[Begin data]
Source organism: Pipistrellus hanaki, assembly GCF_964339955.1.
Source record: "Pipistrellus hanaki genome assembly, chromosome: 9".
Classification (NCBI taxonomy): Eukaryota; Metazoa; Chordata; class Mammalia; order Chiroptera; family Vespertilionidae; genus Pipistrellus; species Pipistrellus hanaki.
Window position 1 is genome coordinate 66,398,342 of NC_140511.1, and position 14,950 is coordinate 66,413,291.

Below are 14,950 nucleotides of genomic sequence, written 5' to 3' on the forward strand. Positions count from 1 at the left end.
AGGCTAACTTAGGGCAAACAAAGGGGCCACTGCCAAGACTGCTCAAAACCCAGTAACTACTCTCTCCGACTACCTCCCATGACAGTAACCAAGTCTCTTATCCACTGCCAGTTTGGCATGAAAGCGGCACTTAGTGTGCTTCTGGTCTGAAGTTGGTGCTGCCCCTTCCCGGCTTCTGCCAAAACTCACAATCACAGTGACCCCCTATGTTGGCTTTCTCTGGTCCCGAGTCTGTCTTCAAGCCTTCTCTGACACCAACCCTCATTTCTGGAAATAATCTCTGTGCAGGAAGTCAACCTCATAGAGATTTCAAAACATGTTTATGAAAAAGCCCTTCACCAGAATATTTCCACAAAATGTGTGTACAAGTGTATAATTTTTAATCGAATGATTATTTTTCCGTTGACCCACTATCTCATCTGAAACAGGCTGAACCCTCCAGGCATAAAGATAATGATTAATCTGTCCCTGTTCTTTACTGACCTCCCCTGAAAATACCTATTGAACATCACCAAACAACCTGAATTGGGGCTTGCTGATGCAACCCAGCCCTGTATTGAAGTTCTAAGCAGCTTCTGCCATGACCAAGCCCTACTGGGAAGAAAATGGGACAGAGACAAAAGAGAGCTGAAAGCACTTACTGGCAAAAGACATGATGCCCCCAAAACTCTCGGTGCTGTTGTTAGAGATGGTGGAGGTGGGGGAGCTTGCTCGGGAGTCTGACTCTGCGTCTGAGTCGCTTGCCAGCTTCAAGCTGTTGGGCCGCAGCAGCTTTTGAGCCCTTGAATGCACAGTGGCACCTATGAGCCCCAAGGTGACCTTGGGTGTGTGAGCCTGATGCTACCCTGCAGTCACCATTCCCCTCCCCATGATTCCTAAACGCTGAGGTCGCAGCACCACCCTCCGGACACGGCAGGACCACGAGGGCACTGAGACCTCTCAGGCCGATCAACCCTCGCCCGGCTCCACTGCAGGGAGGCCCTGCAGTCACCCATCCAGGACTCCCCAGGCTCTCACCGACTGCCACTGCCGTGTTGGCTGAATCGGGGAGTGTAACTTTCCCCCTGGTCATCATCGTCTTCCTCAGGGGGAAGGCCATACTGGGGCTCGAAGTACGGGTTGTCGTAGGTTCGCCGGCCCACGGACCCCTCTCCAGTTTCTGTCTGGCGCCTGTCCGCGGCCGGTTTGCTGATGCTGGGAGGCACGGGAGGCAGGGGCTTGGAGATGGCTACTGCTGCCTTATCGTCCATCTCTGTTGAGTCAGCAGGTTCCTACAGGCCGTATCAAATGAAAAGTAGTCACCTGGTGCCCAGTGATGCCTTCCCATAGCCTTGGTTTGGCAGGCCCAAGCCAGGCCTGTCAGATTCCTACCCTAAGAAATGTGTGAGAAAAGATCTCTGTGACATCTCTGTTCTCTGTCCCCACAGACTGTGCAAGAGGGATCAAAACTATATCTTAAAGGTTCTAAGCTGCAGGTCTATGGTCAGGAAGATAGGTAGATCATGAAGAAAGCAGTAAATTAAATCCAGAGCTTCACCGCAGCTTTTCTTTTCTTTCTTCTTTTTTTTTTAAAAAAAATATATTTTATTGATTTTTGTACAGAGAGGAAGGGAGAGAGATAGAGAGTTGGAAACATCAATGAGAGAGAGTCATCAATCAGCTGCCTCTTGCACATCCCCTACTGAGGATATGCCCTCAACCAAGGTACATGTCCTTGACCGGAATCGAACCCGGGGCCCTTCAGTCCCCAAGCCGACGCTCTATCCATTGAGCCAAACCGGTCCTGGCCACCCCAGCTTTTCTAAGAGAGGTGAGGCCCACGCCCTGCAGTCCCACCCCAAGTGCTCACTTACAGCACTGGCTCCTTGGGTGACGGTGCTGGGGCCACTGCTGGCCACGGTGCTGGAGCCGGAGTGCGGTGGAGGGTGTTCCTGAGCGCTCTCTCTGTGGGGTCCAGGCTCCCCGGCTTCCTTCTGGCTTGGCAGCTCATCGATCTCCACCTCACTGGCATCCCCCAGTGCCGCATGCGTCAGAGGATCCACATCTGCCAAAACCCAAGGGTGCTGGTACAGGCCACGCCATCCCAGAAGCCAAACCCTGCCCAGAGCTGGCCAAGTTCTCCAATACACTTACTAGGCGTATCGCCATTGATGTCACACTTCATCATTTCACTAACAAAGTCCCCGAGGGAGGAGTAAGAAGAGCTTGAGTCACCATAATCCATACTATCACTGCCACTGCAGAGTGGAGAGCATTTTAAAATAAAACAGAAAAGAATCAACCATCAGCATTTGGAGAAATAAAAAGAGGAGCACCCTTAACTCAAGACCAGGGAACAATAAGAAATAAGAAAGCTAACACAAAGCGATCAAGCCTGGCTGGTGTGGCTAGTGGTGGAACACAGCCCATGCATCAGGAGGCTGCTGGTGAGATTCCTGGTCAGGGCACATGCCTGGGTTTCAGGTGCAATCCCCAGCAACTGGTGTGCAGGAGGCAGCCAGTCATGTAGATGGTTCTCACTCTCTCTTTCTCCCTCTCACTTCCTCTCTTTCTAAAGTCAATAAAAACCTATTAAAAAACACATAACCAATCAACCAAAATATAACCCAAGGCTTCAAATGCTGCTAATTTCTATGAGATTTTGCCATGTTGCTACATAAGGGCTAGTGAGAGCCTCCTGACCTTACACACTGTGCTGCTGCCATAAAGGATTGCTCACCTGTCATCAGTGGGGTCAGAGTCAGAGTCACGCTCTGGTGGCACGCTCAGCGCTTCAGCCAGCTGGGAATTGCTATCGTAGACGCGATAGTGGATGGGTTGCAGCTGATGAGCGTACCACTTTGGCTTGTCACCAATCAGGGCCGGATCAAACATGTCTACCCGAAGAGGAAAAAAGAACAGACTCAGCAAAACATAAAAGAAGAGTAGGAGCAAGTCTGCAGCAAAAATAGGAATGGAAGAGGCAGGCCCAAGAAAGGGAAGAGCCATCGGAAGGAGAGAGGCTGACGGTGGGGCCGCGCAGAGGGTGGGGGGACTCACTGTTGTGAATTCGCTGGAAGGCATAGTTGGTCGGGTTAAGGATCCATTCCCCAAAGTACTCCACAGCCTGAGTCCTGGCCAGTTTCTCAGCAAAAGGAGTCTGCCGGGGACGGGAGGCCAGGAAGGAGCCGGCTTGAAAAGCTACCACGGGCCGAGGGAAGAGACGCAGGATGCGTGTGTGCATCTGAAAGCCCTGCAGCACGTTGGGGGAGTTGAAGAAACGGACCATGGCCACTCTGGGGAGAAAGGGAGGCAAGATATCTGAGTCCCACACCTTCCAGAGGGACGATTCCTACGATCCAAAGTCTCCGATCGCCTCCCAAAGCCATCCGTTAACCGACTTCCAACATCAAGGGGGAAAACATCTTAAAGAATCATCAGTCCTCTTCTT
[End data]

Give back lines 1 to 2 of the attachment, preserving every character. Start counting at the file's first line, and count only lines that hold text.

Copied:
Source organism: Pipistrellus hanaki, assembly GCF_964339955.1.
Source record: "Pipistrellus hanaki genome assembly, chromosome: 9".